Submitted to: Journal of Nutritional Biochemistry
Publication Type: Peer Reviewed Journal
Publication Acceptance Date: 12/10/2002
Publication Date: 4/1/2003
Citation: Hintze, K.J., Keck, A-S., Finley, J.W. and Jeffery, E.H. Induction of hepatic thioredoxin reductase activity by sulforaphane, both in Hepa 1c1c7 cells and in male Fisher 344 rats. J. Nutr. Biochem. 14: 173-179, 2003.
Interpretive Summary: Thioredoxin reductase is an enzyme that increases in amount and activity with increases in dietary selenium. We have investigated whether this enzyme may be "turned on" in animals by minor compounds present in plants, and whether this is part of an overall response to reduce cancer risk in animals. We have demonstrated that the amount of thioredoxin reductase in cells can be increased by feeding the minor plant compounds sulforaphane (found in large concentrations in broccoli) to rats or added directly to the growth medium of cultured cells. Dietary selenium has been demonstrated to be anticarcinogenic in animal and human studies. Elevated concentrations of thioredoxin reductase resulting from increased dietary selenium may partially explain the anticarcinogenic effect of selenium. Therefore, diets high in both selenium and sulforaphane may be especially beneficial.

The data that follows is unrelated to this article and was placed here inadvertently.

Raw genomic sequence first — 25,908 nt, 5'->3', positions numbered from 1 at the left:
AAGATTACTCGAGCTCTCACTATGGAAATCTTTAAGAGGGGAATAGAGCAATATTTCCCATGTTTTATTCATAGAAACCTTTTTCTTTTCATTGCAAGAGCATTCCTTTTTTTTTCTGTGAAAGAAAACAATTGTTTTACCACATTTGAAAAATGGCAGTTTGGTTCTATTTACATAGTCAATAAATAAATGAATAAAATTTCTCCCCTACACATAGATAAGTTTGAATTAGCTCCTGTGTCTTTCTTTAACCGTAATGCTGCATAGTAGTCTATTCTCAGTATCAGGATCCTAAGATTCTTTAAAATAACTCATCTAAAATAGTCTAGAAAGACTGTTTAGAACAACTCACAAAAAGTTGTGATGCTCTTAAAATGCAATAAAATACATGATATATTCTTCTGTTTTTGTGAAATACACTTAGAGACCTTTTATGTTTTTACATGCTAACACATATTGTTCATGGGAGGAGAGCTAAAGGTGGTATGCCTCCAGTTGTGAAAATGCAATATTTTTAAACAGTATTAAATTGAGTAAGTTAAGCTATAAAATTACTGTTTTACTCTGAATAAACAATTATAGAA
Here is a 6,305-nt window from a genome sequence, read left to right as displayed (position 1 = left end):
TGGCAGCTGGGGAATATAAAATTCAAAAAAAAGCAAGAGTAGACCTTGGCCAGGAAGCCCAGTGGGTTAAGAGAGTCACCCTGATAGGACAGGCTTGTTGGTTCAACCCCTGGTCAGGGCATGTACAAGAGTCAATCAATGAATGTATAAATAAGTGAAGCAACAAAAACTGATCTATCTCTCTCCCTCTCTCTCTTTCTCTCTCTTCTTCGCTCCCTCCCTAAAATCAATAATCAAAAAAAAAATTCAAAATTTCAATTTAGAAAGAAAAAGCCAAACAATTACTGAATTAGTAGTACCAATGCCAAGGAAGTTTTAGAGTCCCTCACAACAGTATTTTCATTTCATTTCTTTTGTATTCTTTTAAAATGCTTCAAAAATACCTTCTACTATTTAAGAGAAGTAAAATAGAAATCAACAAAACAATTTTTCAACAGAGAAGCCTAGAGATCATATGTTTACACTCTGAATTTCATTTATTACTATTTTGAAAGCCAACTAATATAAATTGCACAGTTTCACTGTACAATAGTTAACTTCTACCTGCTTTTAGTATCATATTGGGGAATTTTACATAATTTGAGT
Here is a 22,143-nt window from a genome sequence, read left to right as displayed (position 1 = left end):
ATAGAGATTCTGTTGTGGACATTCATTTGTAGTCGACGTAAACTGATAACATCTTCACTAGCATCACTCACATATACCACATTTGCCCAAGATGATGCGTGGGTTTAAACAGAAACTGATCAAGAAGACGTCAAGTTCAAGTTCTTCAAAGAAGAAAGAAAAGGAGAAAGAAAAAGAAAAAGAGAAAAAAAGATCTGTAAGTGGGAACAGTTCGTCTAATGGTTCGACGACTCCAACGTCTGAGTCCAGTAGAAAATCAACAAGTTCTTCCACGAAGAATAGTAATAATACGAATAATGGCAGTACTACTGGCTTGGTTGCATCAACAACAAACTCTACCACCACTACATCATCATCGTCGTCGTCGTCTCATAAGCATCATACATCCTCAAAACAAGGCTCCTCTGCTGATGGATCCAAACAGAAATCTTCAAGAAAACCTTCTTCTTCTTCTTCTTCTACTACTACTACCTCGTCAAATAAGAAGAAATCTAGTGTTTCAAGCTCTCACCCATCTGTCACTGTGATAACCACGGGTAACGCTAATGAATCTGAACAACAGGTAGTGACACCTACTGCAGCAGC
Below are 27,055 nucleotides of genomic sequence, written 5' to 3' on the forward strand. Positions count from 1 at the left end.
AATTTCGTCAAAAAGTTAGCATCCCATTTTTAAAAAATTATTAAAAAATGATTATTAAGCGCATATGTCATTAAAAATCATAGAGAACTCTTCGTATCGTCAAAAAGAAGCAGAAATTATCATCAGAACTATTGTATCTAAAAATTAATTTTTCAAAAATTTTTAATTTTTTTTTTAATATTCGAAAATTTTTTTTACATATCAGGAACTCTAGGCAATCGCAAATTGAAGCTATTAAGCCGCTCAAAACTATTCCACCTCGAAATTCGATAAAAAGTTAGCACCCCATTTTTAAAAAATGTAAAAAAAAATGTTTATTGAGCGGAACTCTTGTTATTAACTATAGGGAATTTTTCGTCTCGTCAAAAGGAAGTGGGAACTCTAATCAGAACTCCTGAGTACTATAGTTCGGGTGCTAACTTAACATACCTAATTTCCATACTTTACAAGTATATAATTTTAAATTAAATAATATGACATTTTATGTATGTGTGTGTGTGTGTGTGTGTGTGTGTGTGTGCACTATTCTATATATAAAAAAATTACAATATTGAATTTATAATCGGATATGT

Technical Abstract: Sulforaphane (SF), a glucosinolate-derived isothiocyanate found in cruciferous vegetables, is considered an anticarcinogenic component in broccoli. Sulforaphane induces a battery of detoxification enzymes that may be part of a coordinated host-defense response. The objective of the present study was to test whether thioredoxin reductase (TR), a selenoprotein, is part of this response. TR activity was measured in livers of rats fed diets containing SF and/or broccoli and mouse hepatoma cells cultured in the presence of SF. Animals fed purified sulforaphane and 20% broccoli had significantly greater hepatic TR activity than animals on a control AIN 76-B40 diet. However, gluthathione peroxidase (GSH-PX), a second selenium-dependent enzyme with antioxidant activity, was downregulated in rats fed both SF and broccoli, compared to the control diet. In mouse hepatoma Hepalclc7 cells, Se (2.5 uM) plus SF (2.0 uM) significantly increased TR activity more than either treatment alone. All treatments with added Se or SF caused significantly greater TR induction than no Se or SF treatment. Glutathione peroxidase activity was elevated by Se, but not by SF. These data suggest that TR is regulated by Se, as a classic selenoprotein, and by the electrophillic compound SF, while GSH-PX is regulated by Se alone.